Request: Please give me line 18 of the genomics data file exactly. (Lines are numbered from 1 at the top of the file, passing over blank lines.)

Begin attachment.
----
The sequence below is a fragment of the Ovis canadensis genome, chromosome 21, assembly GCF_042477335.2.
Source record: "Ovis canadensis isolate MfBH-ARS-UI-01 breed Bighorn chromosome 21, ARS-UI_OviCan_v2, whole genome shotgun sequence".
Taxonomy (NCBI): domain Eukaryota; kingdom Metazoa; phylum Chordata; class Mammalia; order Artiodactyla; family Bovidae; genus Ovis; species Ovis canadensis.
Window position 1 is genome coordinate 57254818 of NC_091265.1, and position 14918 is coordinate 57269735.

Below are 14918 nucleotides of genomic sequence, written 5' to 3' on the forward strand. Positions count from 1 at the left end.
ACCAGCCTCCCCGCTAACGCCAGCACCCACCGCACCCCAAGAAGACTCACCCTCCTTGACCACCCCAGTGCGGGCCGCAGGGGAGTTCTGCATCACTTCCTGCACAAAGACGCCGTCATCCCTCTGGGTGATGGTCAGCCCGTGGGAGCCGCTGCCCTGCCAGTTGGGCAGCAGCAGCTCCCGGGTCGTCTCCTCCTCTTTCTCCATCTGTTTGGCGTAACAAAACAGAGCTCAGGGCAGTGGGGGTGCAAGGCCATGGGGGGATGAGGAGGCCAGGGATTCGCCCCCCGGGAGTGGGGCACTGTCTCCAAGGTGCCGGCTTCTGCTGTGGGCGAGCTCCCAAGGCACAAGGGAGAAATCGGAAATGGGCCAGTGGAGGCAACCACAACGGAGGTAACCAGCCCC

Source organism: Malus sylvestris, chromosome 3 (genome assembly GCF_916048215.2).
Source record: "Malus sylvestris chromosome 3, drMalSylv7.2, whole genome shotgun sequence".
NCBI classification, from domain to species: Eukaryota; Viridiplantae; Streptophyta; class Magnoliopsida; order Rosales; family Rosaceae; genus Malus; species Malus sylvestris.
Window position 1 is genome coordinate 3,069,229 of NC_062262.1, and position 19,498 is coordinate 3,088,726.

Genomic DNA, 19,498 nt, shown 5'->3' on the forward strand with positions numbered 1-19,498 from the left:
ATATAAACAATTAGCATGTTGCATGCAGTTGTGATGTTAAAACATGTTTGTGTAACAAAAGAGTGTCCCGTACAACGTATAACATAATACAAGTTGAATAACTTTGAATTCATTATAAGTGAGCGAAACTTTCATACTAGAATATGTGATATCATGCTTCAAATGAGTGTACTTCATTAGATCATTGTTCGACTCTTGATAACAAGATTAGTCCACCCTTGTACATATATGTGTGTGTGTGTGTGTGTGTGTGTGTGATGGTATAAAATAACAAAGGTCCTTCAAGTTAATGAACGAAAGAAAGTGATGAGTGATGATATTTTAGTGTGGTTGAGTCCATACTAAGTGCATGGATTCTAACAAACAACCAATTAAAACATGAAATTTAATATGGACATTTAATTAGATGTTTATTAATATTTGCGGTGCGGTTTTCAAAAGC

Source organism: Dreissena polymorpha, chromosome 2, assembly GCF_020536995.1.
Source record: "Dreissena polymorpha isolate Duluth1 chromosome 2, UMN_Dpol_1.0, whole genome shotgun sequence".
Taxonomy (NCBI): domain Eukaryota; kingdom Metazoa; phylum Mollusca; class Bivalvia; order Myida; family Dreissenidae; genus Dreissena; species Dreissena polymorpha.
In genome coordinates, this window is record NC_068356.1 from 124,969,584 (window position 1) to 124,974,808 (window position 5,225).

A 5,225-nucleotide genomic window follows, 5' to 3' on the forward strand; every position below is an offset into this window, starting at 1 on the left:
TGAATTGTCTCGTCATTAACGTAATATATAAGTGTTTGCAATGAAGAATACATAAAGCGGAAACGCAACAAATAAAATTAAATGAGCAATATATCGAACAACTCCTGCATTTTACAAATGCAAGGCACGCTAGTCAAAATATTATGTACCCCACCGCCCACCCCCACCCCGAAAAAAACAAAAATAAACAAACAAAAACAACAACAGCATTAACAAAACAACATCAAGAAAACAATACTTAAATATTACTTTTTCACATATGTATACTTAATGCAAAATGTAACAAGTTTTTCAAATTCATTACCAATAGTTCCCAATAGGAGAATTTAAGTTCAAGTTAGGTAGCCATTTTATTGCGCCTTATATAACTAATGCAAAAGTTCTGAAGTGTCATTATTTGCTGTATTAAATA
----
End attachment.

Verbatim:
TGAATTGTCTCGTCATTAACGTAATATATAAGTGTTTGCAATGAAGAATACATAAAGCGGAAACGCAACAAATAAAATTAAATGAGCAATATATCGAACAACTCCTGCATTTTACAAATGCAAGGCACGCTAGTCAAAATATTATGTACCCCACCGCCCACCCCCACCCCGAAAAAAACAAAAATAAACAAACAAAAACAACAACAGCATTAACAAAACAACATCAAGAAAACAATACTTAAATATTACTTTTTCACATATGTATACTTAATGCAAAATGTAACAAGTTTTTCAAATTCATTACCAATAGTTCCCAATAGGAGAATTTAAGTTCAAGTTAGGTAGCCATTTTATTGCGCCTTATATAACTAATGCAAAAGTTCTGAAGTGTCATTATTTGCTGTATTAAATA